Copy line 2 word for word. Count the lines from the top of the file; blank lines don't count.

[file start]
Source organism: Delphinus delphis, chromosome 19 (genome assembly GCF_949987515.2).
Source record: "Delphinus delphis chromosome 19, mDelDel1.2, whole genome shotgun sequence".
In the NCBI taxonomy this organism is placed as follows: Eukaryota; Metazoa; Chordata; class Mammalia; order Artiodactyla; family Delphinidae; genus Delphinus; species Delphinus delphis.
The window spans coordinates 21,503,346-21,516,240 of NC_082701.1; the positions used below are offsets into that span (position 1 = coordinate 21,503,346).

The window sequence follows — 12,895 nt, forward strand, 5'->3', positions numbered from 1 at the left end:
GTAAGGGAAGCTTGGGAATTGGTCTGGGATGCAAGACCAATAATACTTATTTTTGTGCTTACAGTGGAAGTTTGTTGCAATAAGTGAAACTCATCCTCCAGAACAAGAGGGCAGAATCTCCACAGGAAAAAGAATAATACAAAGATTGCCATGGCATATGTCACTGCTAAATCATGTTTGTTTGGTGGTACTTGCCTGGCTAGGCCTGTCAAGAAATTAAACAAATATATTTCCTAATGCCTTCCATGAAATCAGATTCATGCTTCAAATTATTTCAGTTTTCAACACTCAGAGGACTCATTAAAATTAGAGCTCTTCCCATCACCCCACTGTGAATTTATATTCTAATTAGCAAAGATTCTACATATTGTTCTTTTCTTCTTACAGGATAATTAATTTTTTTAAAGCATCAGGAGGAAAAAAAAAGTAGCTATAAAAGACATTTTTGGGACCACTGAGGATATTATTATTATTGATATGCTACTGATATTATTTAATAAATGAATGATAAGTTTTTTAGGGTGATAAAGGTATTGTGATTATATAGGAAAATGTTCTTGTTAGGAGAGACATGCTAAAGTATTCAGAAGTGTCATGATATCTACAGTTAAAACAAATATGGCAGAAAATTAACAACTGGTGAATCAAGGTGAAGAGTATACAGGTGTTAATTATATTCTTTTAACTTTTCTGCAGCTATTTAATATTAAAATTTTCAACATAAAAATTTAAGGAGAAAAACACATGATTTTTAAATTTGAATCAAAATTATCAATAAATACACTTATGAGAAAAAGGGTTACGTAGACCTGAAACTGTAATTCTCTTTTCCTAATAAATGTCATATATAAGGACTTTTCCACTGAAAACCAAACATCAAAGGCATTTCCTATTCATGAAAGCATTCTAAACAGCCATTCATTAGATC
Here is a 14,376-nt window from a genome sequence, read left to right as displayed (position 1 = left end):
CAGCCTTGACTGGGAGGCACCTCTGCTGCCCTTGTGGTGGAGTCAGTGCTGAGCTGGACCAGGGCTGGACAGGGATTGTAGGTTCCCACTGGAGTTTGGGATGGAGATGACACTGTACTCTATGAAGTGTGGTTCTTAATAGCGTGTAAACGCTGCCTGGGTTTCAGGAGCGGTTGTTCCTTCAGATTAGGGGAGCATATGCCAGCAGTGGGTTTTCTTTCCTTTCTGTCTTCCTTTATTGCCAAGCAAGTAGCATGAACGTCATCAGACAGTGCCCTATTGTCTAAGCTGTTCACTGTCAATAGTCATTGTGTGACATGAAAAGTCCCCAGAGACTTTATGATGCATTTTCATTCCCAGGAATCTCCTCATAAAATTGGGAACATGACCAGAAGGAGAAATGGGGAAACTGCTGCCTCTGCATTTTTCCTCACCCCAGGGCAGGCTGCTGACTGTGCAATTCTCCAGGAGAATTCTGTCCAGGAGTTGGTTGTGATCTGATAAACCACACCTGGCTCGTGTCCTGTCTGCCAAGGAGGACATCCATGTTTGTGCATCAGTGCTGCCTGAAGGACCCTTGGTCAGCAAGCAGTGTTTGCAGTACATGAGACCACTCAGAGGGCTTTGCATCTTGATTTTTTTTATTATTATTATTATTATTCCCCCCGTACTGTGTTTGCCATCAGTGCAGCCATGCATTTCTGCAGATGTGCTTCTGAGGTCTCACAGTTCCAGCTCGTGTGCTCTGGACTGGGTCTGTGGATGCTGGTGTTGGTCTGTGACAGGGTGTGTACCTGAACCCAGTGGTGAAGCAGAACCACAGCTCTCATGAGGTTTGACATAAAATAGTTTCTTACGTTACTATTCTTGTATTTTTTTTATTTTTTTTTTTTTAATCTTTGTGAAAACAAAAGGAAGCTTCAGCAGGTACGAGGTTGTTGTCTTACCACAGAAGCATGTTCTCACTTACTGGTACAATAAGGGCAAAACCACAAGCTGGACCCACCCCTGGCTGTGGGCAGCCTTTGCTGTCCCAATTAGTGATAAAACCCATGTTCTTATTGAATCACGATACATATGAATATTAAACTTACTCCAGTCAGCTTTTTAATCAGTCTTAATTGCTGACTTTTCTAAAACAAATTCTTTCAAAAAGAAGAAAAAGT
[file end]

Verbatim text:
Source record: "Delphinus delphis chromosome 19, mDelDel1.2, whole genome shotgun sequence".